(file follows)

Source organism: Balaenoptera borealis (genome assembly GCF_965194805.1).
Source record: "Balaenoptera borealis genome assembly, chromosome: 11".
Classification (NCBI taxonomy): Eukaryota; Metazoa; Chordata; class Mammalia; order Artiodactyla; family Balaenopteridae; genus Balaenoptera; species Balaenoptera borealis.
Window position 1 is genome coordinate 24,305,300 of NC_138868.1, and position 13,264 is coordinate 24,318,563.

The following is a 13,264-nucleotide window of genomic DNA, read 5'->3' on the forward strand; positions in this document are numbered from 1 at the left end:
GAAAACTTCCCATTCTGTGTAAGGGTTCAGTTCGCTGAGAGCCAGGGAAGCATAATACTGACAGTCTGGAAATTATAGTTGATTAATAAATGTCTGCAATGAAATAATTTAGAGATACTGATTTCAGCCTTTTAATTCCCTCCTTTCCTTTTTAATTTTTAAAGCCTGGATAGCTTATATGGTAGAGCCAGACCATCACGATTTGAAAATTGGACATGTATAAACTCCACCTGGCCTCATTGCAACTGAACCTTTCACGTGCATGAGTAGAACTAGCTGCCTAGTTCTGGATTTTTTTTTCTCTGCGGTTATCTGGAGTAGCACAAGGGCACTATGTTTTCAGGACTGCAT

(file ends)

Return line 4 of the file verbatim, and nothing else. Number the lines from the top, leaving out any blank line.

Window position 1 is genome coordinate 24,305,300 of NC_138868.1, and position 13,264 is coordinate 24,318,563.